ARAC Managing Director Laura Rogers explains why seeing a reduction in antibiotics sold for use in livestock is a good thing.
Sales Of Antibiotics For Livestock Drop For The First Time, FDA Data Show
New Report: Responding to Resistance: Investor Exposure to Antibiotic Risk
OPINION: Why Diagnostic Tests Are A Crucial Tool in Fight Against Antibiotic Resistance
WHO urges drastic cuts in use of antibiotics in agriculture and aquaculture
In a major new statement about the overuse of antibiotics in agriculture, the World Health Organization is urging livestock agriculture and fish farming worldwide to sharply cut antibiotic use, reserving the precious drugs for animals that are sick and then choosing only antibiotics that are not important to human medicine.
World Health Organization Moves to Contain Superbugs On The Farm
The food industry must stop dosing healthy livestock with antibiotics, the World Health Organization said Tuesday. For decades animals’ food and drinking water have often been spiked with medications aimed at boosting growth and preventing disease. But that practice can provide the necessary spark for antibiotic resistance that endangers human health, the agency warned.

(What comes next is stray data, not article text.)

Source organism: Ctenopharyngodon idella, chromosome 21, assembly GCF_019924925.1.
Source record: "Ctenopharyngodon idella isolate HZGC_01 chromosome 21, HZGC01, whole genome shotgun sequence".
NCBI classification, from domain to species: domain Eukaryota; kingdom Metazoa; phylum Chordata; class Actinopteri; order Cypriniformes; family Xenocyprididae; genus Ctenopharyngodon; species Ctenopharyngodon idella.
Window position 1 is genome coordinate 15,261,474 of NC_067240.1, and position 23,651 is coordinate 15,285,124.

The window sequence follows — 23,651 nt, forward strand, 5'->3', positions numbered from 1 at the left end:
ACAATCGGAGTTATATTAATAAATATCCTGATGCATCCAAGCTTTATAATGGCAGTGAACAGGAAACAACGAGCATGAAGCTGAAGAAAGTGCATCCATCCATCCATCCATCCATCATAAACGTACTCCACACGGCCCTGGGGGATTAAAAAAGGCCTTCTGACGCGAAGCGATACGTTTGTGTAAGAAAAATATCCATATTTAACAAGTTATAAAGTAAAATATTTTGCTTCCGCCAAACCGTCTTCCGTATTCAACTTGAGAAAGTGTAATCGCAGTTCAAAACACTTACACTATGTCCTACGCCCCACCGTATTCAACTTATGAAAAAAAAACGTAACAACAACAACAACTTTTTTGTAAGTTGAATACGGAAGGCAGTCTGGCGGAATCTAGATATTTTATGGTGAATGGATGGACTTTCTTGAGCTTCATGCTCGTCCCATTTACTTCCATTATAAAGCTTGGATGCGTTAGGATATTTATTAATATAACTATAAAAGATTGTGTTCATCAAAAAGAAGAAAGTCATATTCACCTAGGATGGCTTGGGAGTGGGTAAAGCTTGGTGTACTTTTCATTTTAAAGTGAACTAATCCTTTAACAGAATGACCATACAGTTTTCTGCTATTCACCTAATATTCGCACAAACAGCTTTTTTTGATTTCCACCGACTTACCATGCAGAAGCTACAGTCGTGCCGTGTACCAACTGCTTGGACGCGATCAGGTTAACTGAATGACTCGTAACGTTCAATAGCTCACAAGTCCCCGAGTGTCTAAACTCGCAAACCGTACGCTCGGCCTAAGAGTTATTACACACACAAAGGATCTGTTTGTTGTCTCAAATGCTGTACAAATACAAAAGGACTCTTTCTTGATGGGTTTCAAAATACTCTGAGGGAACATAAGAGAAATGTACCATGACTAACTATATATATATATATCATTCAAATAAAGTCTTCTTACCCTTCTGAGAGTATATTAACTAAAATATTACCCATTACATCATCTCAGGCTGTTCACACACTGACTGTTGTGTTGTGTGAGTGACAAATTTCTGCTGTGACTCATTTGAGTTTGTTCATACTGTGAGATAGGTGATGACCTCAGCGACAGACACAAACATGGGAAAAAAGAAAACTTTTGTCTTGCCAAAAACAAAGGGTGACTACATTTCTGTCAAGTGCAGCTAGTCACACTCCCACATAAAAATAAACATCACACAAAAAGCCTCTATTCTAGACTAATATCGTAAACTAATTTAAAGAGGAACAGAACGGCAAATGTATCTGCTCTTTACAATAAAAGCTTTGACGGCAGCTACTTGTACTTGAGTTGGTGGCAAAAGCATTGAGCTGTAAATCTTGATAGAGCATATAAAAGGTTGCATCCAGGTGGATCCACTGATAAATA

Stop Routinely Using Antibiotics in Animals Raised for Food, WHO Says
FDA, CDC, USDA Release 2015 NARMS Integrated Report
Graduate Research Assistant
Daniel E. Park serves as a graduate research assistant. He received the M.S.P.H. degree in international health from Johns Hopkins University, Bloomberg School of Public Health in 2011, and is currently a Ph.D. student at George Washington University in the Department of Epidemiology and Biostatistics.
Dan’s research has focused on pediatric pneumonia, including providing support for revised WHO vaccine dosing schedules for pneumococcal conjugate vaccines, novel diagnostics such as the use of digital stethoscopes in developing country settings to aid healthcare workers in the diagnosis and proper treatment of pneumonia, and applying novel Bayesian analytic methods to evaluate etiology by incorporating data across multiple sources from the Pneumonia Etiology Research for Child Health (PERCH) project, the largest, multi-country study of its kind in over 20 years.